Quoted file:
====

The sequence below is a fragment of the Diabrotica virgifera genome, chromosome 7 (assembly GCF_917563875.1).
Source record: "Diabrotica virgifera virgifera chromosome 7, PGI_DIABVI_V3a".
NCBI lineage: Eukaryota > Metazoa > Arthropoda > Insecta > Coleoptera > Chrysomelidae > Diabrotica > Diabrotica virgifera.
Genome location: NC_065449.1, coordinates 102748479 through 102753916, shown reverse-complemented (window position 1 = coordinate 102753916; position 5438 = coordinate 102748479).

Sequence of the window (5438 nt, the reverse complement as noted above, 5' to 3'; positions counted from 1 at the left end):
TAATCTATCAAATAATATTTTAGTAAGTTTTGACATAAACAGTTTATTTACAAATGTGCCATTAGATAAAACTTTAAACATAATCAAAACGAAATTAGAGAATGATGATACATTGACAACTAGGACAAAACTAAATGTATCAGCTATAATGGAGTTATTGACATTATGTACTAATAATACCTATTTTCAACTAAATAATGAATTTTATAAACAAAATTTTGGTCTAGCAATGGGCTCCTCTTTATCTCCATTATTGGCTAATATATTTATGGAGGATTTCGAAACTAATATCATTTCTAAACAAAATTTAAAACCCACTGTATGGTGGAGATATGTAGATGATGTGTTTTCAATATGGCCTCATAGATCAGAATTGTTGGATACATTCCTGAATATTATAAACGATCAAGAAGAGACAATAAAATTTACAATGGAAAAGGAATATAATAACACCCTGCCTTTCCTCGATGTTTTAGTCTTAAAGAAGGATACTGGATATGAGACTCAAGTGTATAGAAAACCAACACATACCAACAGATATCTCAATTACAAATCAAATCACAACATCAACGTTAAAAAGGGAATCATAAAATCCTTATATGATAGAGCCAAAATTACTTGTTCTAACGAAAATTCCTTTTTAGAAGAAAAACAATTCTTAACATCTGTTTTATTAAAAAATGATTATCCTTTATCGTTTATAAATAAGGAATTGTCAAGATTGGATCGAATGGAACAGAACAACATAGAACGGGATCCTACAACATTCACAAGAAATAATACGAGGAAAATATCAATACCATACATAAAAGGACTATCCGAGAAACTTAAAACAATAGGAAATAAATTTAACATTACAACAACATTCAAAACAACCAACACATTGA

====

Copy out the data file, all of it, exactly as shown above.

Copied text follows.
The sequence below is a fragment of the Diabrotica virgifera genome, chromosome 7 (assembly GCF_917563875.1).
Source record: "Diabrotica virgifera virgifera chromosome 7, PGI_DIABVI_V3a".
NCBI lineage: Eukaryota > Metazoa > Arthropoda > Insecta > Coleoptera > Chrysomelidae > Diabrotica > Diabrotica virgifera.
Genome location: NC_065449.1, coordinates 102748479 through 102753916, shown reverse-complemented (window position 1 = coordinate 102753916; position 5438 = coordinate 102748479).

Sequence of the window (5438 nt, the reverse complement as noted above, 5' to 3'; positions counted from 1 at the left end):
TAATCTATCAAATAATATTTTAGTAAGTTTTGACATAAACAGTTTATTTACAAATGTGCCATTAGATAAAACTTTAAACATAATCAAAACGAAATTAGAGAATGATGATACATTGACAACTAGGACAAAACTAAATGTATCAGCTATAATGGAGTTATTGACATTATGTACTAATAATACCTATTTTCAACTAAATAATGAATTTTATAAACAAAATTTTGGTCTAGCAATGGGCTCCTCTTTATCTCCATTATTGGCTAATATATTTATGGAGGATTTCGAAACTAATATCATTTCTAAACAAAATTTAAAACCCACTGTATGGTGGAGATATGTAGATGATGTGTTTTCAATATGGCCTCATAGATCAGAATTGTTGGATACATTCCTGAATATTATAAACGATCAAGAAGAGACAATAAAATTTACAATGGAAAAGGAATATAATAACACCCTGCCTTTCCTCGATGTTTTAGTCTTAAAGAAGGATACTGGATATGAGACTCAAGTGTATAGAAAACCAACACATACCAACAGATATCTCAATTACAAATCAAATCACAACATCAACGTTAAAAAGGGAATCATAAAATCCTTATATGATAGAGCCAAAATTACTTGTTCTAACGAAAATTCCTTTTTAGAAGAAAAACAATTCTTAACATCTGTTTTATTAAAAAATGATTATCCTTTATCGTTTATAAATAAGGAATTGTCAAGATTGGATCGAATGGAACAGAACAACATAGAACGGGATCCTACAACATTCACAAGAAATAATACGAGGAAAATATCAATACCATACATAAAAGGACTATCCGAGAAACTTAAAACAATAGGAAATAAATTTAACATTACAACAACATTCAAAACAACCAACACATTGA